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The combination of the previous answers gives you a good idea of what the law is in California. I will add this, though: customer lists, by themselves, are rarely found to constitute trade secrets. Specific information regarding the customers, such as their son's birthday or favorite golfing course, may constitute a trade secret, but even then not necessarily. It depends strongly on the facts, including what the employer had to do to obtain the information, and what the employer has done to protect the information's secrecy.
The long and short of it is: you are likely free to work for a competitor of your previous business, so long as you don't use trade secrets in doing so. Whether information constitutes a trade secret is a fact-intensive inquiry, meaning it depends strongly on each individual situation.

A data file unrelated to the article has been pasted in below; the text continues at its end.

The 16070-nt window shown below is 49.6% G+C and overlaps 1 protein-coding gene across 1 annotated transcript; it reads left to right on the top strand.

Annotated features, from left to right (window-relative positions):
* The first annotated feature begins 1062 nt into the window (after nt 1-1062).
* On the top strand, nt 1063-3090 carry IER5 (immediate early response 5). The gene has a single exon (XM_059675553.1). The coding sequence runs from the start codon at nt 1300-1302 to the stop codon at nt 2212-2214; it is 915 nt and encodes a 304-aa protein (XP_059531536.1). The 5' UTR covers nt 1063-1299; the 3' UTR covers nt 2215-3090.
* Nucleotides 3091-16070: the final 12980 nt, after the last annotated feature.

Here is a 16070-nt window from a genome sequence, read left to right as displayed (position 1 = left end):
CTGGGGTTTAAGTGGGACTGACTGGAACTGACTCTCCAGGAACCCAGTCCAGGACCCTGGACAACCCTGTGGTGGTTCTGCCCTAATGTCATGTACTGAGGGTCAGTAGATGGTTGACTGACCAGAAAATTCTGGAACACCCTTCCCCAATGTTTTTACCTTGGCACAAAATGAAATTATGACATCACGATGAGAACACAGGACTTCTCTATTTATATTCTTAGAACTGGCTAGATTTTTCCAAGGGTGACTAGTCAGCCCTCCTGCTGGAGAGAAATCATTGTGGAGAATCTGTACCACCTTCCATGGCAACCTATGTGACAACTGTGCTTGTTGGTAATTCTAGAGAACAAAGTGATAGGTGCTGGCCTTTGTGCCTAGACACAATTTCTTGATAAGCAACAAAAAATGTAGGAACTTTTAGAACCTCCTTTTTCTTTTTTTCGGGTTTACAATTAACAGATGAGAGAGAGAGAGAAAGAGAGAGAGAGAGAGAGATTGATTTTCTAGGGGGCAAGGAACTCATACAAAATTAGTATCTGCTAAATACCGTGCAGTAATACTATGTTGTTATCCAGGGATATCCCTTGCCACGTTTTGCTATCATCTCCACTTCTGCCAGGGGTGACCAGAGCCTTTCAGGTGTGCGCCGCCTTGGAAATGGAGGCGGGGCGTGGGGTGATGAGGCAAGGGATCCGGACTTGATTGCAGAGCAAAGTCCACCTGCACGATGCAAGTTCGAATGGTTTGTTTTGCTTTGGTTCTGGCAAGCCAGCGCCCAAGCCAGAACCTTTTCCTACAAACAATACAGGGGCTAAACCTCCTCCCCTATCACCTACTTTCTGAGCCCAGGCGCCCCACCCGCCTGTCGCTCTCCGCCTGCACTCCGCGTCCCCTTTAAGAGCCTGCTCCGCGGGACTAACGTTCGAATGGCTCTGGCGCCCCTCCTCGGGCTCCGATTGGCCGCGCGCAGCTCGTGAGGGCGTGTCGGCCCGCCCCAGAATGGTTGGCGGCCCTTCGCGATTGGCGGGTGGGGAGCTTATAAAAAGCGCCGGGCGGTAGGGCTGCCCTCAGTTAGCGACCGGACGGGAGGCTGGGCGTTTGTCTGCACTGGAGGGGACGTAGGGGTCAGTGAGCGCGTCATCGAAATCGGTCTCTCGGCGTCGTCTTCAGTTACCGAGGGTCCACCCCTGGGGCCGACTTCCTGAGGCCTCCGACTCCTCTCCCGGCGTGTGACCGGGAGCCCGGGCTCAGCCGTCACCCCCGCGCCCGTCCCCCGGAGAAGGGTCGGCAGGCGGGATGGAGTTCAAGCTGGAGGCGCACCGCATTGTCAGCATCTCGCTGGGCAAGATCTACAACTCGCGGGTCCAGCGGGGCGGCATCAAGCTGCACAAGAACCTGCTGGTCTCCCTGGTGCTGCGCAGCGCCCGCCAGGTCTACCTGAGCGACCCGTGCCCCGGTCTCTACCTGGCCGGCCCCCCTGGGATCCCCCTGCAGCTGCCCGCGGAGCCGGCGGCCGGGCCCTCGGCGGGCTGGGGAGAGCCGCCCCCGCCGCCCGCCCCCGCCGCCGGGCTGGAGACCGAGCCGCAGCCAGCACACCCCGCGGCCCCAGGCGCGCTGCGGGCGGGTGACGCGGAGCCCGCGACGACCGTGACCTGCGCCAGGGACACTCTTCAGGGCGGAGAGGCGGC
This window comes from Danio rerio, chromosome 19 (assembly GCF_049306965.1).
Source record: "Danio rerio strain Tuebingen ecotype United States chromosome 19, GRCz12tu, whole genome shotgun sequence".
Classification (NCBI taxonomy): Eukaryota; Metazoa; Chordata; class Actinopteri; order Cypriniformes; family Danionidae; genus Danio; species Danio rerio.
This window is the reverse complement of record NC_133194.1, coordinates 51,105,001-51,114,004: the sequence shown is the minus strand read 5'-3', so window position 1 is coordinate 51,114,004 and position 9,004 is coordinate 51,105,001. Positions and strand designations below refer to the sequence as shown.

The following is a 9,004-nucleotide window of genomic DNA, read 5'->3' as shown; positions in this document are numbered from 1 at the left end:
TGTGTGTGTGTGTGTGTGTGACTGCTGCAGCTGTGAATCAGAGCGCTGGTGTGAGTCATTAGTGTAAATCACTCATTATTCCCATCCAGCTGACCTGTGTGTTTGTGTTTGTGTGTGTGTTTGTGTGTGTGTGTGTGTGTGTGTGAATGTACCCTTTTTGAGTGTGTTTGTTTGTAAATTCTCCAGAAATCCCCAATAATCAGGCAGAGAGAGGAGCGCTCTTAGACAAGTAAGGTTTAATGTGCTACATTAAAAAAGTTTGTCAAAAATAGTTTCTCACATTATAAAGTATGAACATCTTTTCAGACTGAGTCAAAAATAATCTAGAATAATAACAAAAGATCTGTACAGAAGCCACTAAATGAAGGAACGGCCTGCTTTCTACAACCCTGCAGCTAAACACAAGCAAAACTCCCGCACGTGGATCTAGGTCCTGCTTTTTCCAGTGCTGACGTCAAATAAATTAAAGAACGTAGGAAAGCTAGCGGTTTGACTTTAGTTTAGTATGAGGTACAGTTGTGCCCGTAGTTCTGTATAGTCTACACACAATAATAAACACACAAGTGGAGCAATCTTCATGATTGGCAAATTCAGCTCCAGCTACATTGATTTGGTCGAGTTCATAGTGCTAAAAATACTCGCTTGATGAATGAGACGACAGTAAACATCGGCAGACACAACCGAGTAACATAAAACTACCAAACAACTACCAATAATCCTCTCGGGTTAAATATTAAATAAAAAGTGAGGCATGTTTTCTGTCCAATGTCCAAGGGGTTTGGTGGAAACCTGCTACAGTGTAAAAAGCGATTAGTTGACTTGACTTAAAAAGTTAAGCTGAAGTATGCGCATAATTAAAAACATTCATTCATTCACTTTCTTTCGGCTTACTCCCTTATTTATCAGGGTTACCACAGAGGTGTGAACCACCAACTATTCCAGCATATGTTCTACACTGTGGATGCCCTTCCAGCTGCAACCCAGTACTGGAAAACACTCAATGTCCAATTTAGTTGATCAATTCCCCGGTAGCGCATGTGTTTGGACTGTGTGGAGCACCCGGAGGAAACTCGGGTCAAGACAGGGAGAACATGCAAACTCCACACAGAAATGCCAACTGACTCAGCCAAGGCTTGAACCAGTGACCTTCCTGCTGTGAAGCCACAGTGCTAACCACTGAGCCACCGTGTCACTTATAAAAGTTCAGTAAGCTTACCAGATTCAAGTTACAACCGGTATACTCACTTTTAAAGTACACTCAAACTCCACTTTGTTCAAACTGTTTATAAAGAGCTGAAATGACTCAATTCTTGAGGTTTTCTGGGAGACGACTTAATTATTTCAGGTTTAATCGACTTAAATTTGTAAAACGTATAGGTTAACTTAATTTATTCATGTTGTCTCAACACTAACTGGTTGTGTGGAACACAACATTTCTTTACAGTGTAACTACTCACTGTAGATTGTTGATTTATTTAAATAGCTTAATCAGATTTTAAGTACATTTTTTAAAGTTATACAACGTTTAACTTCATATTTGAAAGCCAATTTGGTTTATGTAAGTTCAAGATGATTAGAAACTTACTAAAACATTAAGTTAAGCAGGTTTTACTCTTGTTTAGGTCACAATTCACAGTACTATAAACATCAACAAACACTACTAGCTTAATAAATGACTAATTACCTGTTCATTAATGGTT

If you believe that you will need to call on previous customers, or you have some concern about whether you will need to use trade secret information, the best course of action is to take the matter to an attorney well-versed in non-compete issues. You can find many terrific employment attorneys at the California Employment Lawyers' Association website: www.celaweb.org.
Good luck with your legal matters,
Craig T. Byrnes